That's me scratching my head as I'm literally surrounded by "inmates" playing in the 2006 North American Teams in Baltimore. Yes, that was their team uniform - and there are at least eight of them, so it might have been two teams. The ones in "uniform," L-R, are: Unknown (you can just see his hat and leg); Ray Mack; I think Fong Hsu; Unknown; Connie Sweeris (short one with back to us); Unknown; I think Jim McQueen (or was the one I thought was Fong Hsu actually McQueen? Hard to tell); and Alan Fendrick.

MDTTC Goes to the Birds

Earlier this month a bird visited the Maryland Table Tennis Center. No, not the Baltimore Orioles mascot or Larry Bird; an actual bird! Here's the video (3:47), starring Nathan Hsu, Derek Nie, Raghu Nadmichettu, Tong Tong Gong, and a seemingly very tame (but probably just traumatized) bird. I can't believe I missed all of this, but I wasn't there for the big event.

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August 09, 2012

Car Accident

It happened yesterday morning at 9:35 AM, while I was driving to the club to coach in our training camp. I was just driving along, minding my own business, and about to go through an intersection (Middlebrook Rd. and Century Blvd.) when a Metro Access mini-bus suddenly pulled right in front of me from the left. I swerved to the left, trying to go behind it, and would have made it except the driver, compounding her error in pulling into my lane, panicked and rather then rushing to get out of my way, put on the breaks, stopping right in the middle of the road and blocking two lanes. I had nowhere to go and so plowed right into it, near the back on the side.

I had the right of way, with a green light. The bus driver had been coming from the other direction and was making a u-turn. There was some construction going on in the road on her side, and she claimed a worker had waved her through.

No one was hurt (the bus had I believe three passengers), but the front of my car was smashed in. The bus had little damage, comparatively, other than a surprisingly small dent. (The advantage of having a higher mass.) Though it looked like something from The Living Dead, my car seemed to drive okay, and I was able to pull into an Exxon station next to us, where we exchanged contact and insurance info. Then I drove to a local auto body place. From there I spent about an hour on the phone with my insurance company (Geico), which will deal with getting the Metro insurance company to pay for the damages to my car.

Someone from the auto body place gave me a ride to the club, and I showed up at 11:20AM. (Camp started at 10AM. I'd called right after the crash to let the other coaches know I'd be late.) The rest of the camp went pretty much normal, other than Channel 9 News filming us (see below), and the camp ended at 1PM. I stayed late to do one private coaching session, and then went home to deal with the paperwork involving the car crash. Around 4PM I got a rental car (insurance will pay), and at 6PM I was back at the club coaching.

MDTTC Training Camp Week Nine Day Three

Yesterday's highlight was Channel 9 News/WUSA coming in to do a feature story on Timmy La, a local who is training for the 2016 Paralympics in Standing Disabled. They took lots of pictures, and Timmy and I were interviewed. Afterwards, the reporter got a kick out of watching (and videoing) one of the games at the end, where I put a giant rubber frog on a table, divided the beginners into two teams, and they took turns trying to hit it, with the first to hit it 20 times winning.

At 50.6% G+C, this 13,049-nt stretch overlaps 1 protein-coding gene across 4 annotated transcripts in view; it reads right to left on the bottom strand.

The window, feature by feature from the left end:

One of the kids I was working with made a big breakthrough on the forehand loop. After struggling with technique for quite some time - always rushing, off balance, flat contact, etc. - things suddenly came together. The key seemed to be a focus on "rocking" into the shot, which took out some of the more spastic elements of his stroke which led to the problems. We did a bunch of extra multiball on this to make sure it was ingrained. We'll work on it more tomorrow.

Olympic Coverage

As noted in previous blogs, you can get full Olympic Table Tennis coverage at the ITTF page.

China Falling Out of Love for Table Tennis?

Here's an article in The Atlantic on whether China is losing interest in their "National Sport."

Table Tennis in the Times

While it has a few inaccuracies (Ariel Tsing?) and hints that table tennis isn't much of a physical sport, here's an otherwise interesting article on table tennis from the Washington Times, "A sport for nerds maybe, but Ping-Pong makes Olympians of us all."

Journalists Take Up Olympic Sports

NBC15 assigned 15 of its reporters to take up an Olympic sport and do coverage of it. (Guess that's why they are NBC 15.) See the link to the table tennis video. 

Grubba-Saive Exhibition

Here's a hilarious and spectacular exhibition (7:36) by Andrzej Grubba and Jean-Michel Saive. You know it's going to be good when 18 seconds in Saive's sitting in a chair and lobbing.

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July 19, 2012

MDTTC Camp, Week Five, Day Three

Yesterday's focus was on the forehand loop. I gave my usual lecture and demo on the subject, with Nathan Hsu as my demo partner. To demonstrate the loop against backspin I alternately forehand looped and forehand chopped while Nathan blocked and pushed.